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Metabolic Syndrome clinical trials at UCSD
2 in progress, 0 open to new patients

  • The Impact of Time Restricted Feeding (TRF) in Improving the Health of Patients With Metabolic Syndrome

    Sorry, in progress, not accepting new patients

    The investigators intend to measure the health impact of a dietary intervention known as time restricted feeding (TRF) on patients with metabolic syndrome (three or more of: increased waist circumference, abnormal cholesterol levels, elevated blood pressure, or elevated blood sugar). The investigators will enroll patients with metabolic syndrome who eat for ≥ 14 hours per day and will ask participants to reduce daily oral intake to 10 hours per day. The investigators will assess the impact of this dietary change using measures obtained before and after a 12 week intervention period, including body mass index, blood pressure, various lab parameters and blood sugar levels (assessed using a continuous glucose monitor). The investigators will assess for compliance with TRF using a Smart Phone application (myCircadianClock (mCC) app).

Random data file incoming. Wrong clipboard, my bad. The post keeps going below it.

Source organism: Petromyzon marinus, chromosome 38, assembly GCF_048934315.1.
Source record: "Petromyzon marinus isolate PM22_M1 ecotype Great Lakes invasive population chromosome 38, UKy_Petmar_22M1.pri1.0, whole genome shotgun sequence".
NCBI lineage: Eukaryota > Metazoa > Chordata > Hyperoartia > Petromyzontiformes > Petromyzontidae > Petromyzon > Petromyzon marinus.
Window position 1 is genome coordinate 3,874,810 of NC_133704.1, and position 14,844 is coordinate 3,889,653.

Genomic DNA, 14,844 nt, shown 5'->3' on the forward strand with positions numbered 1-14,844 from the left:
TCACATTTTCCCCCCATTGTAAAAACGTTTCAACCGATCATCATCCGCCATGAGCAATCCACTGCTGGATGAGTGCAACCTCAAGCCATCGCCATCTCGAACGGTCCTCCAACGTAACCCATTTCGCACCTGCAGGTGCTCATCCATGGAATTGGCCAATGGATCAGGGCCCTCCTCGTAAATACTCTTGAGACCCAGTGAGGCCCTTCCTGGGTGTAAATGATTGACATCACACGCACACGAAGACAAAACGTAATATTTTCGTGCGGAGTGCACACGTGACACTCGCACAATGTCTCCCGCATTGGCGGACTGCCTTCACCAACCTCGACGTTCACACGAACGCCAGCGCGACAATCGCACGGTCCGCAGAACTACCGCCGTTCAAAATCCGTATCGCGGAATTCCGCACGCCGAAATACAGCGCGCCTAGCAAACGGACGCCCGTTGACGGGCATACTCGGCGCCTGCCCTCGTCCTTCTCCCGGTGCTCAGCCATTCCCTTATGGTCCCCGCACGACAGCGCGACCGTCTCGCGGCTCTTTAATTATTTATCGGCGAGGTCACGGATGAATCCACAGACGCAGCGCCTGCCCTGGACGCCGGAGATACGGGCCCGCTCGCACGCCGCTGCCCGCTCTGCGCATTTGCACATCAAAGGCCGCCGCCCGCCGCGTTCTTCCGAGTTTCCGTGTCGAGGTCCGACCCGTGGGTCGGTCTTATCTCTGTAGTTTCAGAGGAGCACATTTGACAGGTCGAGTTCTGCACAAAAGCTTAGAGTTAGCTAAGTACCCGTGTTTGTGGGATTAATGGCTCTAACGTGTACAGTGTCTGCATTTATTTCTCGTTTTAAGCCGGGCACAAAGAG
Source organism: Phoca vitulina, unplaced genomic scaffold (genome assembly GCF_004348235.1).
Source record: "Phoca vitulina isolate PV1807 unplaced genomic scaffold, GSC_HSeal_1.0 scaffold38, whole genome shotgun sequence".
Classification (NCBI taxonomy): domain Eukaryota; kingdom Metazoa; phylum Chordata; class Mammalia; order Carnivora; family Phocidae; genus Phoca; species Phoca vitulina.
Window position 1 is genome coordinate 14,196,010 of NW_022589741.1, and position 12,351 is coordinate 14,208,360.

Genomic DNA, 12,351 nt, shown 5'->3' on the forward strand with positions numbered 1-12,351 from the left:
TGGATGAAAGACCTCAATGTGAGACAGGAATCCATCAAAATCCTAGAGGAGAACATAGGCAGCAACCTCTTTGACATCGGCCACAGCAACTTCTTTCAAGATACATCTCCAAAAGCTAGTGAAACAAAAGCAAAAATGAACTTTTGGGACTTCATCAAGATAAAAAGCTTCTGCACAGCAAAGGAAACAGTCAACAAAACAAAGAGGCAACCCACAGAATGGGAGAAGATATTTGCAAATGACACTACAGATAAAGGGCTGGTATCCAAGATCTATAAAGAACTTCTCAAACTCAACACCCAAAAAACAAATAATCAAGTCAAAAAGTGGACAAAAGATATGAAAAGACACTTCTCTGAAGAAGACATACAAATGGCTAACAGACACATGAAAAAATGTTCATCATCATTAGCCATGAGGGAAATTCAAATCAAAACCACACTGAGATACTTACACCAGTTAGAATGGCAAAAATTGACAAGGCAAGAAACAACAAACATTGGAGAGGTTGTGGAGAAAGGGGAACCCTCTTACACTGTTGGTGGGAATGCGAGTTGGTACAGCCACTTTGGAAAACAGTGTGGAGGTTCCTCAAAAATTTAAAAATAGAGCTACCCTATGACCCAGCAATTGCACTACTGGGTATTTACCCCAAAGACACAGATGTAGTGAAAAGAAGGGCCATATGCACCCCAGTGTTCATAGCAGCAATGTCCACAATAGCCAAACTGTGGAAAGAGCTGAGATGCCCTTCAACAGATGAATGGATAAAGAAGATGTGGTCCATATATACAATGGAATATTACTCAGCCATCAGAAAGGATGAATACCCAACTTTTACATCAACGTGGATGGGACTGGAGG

La Jolla, California

  • Vestibular Stimulation to Trigger Adipose Loss Clinical Trial

    Sorry, in progress, not accepting new patients

    There is an ongoing and worsening problem with obesity in the developed, and much of the developing world. Although it has long been realized that Western diets that are rich in sugar and fat play an important role in this, it has only recently been realized that exposure to these diets, particularly in childhood, can damage the part of the brain that determines how much fat there is in the body. The result of this damage is that the so-called "set-point" for fat in this part of the brain is pushed upwards. There is a lot of evidence from animals that activating the brain's balance (vestibular) system pushes this set-point for fat downwards to cause fat loss, probably because this tricks the brain into thinking that the animal is more physically active. The aim of this study is to see whether the same effect can be triggered in humans by non-invasively stimulating the vestibular system with a small electrical current through the skin behind their ears.

    San Diego, California

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